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  • The Music of Peggy Glanville-Hicks
  • Suzanne L. Moulton-Gertig
The Music of Peggy Glanville-Hicks. By Victoria Rogers. Farnham, UK: Ashgate, 2009. [xvii, 279 p. ISBN 9780754666356. $144.95] Music examples, illustrations, bibliography, works list, index.

The most recent book on composer Peggy Glanville-Hicks by Victoria Rogers has appeared from Ashgate in time to examine her works adequately and to set some records straight. Happily, there is enough substance in this composer to warrant more than one study; in fact, there have been several to date (Deborah Hayes, Peggy Glanville-Hicks: A Bio-Bibliography [New York: Greenwood, 1990]; Wendy Beckett, Peggy Glanville-Hicks [Pymble, Australia: Angus & Robertson, 1992]; James Murdoch, Peggy Glanville-Hicks: A Transposed Life [Hillsdale, NY: Pendragon, 2002]). With a title like The Music of Peggy Glanville-Hicks, the first thing to consider is obvious: does the title match the contents, or are we faced with the title making one claim and the contents proving it false? Happily, the content of the book and the title are a match. That being established, does Rogers achieve her primary purpose? What sets this book apart from the other writings overall about Glanville-Hicks is a glorious focus on the actual works themselves. Another favorable feature is how she presents them. Analyses are not protracted theoretical death marches for their own sake, but discussions of analytical points and musical style introduced via the context of the time in which she wrote the works and compared further to either complementary and/or competing musical styles of the twentieth century.

This book is organized chronologically in the most logical fashion to follow the musical trail that culminates in Glanville-Hicks's mature style of the late 1960s and early 1970s. With some necessary introductory matter that is largely biographical, Rogers reacquaints those readers who have read quick entries about Glanville-Hicks with the familiar information: early works were of the "English pastoral style," the middle works are largely neoclassical, and the late works employ the "melody-rhythm" concept. Then, throughout the chapters, she refines this commonly accepted three-stage creative process, unveiling the finer details that show that her evolving style does not totally forsake earlier creative style periods. Pursuing this point further, in the second chapter, Rogers uses short analytical examples from Glanville-Hicks's four early songs (written prior to 1936, and not a set) to show the progressive shift over the course of the four from tonality to modality. She uses these songs as points of reference in later works that display features of these styles. In other words, as early as these songs one sees examples of writing that appear in parts of mature works like The Transposed Heads (1953) and Nausicaa (1960). In Rogers' words, "The four early songs are in many ways a signpost to the later works, and herein lies their significance" (p. 25). She does not stop with these examples, however. For instance, she identifies a pluralistic style present as early as the Choral Suite (1937), one of thirteen works Glanville-Hicks prodigiously composed at the end of her student period (1936–38). Rogers focuses on two of the works (Choral Suite and the Sonatina for Treble Recorder or Flute and Piano) to show the composer's compositional growth and journey to find her stylistic voice. In her selection, Rogers is not being particularly [End Page 338] choosy; of the thirteen works, only three survive. Several pages are spent on the Choral Suite to show the composer's use of both the English pastoral style of the very early works and elements of Stravinskian neoclassicism to fashion a synthesis of the two: a stylistic plurality. Rogers points out that elements of Glanville-Hicks' later style are recognized here by the use of dissonance as musical destination rather than dissonance resolving to consonance as destination. Rogers posits that Glanville-Hicks piles up stylistic ideas as she composes rather than breaking off and attempting a totally different style; in this manner, she creates an evolving musical language.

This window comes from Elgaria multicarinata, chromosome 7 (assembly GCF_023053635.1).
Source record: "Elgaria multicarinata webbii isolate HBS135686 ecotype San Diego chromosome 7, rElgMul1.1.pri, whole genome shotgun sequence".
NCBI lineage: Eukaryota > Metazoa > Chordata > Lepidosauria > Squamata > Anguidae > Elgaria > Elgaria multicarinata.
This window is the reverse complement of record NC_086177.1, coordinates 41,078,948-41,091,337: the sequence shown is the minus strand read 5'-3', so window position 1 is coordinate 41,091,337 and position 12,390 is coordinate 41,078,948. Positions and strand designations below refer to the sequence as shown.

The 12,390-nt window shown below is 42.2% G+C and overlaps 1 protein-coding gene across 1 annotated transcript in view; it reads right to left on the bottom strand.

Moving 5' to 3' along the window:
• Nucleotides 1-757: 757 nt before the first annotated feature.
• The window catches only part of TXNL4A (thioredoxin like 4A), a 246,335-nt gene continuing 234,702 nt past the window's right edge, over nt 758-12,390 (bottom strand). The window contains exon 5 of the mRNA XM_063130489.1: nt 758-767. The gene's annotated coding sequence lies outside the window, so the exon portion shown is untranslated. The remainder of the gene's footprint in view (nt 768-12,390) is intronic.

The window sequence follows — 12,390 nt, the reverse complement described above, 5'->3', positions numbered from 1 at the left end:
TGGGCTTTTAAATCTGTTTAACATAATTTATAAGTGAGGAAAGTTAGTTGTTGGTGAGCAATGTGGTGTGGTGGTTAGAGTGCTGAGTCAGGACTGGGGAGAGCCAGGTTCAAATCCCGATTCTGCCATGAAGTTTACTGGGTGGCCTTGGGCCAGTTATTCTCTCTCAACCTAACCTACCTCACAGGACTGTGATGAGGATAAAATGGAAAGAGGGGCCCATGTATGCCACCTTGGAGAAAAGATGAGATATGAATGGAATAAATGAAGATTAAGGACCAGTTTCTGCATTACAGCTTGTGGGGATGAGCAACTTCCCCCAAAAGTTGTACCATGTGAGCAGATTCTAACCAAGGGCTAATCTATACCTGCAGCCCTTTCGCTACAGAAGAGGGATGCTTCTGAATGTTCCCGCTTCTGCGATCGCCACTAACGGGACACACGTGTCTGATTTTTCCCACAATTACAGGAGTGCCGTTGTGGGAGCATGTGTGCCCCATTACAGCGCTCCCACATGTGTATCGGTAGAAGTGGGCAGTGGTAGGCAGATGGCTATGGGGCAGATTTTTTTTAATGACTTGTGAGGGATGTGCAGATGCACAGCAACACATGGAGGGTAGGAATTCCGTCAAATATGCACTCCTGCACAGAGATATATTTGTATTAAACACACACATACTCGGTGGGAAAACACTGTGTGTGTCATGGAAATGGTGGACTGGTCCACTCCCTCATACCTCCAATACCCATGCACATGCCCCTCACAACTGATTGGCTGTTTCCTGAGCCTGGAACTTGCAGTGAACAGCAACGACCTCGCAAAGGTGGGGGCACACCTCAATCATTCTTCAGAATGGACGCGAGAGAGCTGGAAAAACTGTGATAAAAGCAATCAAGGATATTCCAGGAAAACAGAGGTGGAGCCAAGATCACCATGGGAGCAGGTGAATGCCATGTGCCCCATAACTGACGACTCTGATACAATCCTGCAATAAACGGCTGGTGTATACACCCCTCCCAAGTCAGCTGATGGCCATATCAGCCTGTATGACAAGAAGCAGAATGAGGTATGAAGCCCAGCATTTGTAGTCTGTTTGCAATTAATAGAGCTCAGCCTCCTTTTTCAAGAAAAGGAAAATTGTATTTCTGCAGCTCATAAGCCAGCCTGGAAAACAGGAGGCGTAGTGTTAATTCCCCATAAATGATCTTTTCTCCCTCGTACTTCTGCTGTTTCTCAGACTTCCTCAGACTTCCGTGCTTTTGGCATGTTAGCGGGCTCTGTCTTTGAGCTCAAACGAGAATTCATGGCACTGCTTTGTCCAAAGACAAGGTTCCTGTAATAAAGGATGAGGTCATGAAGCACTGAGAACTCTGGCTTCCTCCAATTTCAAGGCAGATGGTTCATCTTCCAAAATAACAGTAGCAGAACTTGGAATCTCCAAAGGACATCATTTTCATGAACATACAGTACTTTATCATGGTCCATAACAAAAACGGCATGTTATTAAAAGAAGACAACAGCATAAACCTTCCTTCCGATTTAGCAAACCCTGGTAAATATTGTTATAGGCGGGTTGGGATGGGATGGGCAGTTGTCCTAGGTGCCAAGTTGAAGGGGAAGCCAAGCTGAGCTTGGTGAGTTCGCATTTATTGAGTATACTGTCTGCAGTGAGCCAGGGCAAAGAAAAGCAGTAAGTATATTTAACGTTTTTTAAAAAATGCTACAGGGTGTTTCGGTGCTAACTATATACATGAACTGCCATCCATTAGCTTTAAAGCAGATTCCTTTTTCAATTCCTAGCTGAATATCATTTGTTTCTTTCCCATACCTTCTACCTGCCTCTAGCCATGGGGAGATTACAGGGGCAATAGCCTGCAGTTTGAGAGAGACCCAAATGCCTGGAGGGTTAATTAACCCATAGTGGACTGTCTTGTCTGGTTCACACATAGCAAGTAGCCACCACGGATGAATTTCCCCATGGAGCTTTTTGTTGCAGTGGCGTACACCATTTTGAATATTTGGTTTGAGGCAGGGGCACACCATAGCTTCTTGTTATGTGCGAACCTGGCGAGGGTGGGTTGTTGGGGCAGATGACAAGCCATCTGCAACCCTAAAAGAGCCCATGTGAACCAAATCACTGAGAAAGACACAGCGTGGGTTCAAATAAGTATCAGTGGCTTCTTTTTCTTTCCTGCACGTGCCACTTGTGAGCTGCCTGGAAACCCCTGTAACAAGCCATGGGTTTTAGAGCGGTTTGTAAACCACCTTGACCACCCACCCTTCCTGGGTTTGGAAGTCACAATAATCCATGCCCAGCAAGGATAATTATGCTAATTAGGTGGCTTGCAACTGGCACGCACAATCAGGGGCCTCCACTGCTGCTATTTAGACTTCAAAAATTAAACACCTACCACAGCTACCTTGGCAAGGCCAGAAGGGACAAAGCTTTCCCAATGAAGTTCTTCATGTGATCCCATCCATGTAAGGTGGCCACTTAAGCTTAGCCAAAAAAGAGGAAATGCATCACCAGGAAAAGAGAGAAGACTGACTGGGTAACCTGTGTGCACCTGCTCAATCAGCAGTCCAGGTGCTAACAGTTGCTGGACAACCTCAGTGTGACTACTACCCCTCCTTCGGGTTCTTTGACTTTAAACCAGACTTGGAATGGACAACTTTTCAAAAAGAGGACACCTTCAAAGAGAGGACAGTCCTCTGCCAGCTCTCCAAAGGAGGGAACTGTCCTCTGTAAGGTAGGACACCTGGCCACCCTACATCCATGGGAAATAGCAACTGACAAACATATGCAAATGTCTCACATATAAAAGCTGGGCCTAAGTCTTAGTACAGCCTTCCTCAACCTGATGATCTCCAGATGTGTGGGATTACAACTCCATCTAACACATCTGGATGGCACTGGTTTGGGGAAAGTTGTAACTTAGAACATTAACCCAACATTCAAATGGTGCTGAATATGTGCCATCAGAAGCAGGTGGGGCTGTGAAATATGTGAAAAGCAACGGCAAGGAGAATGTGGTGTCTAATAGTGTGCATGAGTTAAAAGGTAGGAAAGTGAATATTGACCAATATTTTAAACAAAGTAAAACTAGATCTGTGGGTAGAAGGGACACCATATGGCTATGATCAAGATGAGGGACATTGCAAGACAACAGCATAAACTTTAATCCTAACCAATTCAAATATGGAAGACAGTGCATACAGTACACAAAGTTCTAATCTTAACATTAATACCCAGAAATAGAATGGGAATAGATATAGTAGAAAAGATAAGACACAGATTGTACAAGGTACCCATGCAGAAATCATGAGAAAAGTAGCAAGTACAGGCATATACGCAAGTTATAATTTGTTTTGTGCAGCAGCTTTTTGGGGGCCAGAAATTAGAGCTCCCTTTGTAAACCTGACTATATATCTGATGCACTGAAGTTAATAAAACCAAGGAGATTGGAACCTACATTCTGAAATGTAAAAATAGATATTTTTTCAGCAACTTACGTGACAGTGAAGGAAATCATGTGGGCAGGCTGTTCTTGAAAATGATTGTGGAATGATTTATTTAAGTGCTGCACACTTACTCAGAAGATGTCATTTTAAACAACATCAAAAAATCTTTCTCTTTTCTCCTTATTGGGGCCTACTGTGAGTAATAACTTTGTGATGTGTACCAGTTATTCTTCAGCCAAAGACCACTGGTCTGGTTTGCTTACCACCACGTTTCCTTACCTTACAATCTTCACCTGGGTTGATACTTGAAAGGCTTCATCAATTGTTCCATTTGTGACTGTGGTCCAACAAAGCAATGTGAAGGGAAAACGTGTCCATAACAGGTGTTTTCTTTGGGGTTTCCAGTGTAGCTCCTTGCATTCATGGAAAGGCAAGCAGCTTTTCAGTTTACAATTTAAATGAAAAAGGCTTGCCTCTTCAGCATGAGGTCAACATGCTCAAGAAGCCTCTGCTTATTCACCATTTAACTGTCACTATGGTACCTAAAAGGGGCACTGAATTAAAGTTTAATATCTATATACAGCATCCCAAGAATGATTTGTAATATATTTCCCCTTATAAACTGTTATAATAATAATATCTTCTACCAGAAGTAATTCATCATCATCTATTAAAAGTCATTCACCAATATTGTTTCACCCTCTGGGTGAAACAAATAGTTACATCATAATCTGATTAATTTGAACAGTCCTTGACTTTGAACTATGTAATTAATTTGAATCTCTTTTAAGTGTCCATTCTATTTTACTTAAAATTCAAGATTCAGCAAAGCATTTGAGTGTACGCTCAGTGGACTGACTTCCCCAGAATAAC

Another aspect of this book that I liked was Rogers' points of omission. She does not attempt to give full treatment to every extant work. She...


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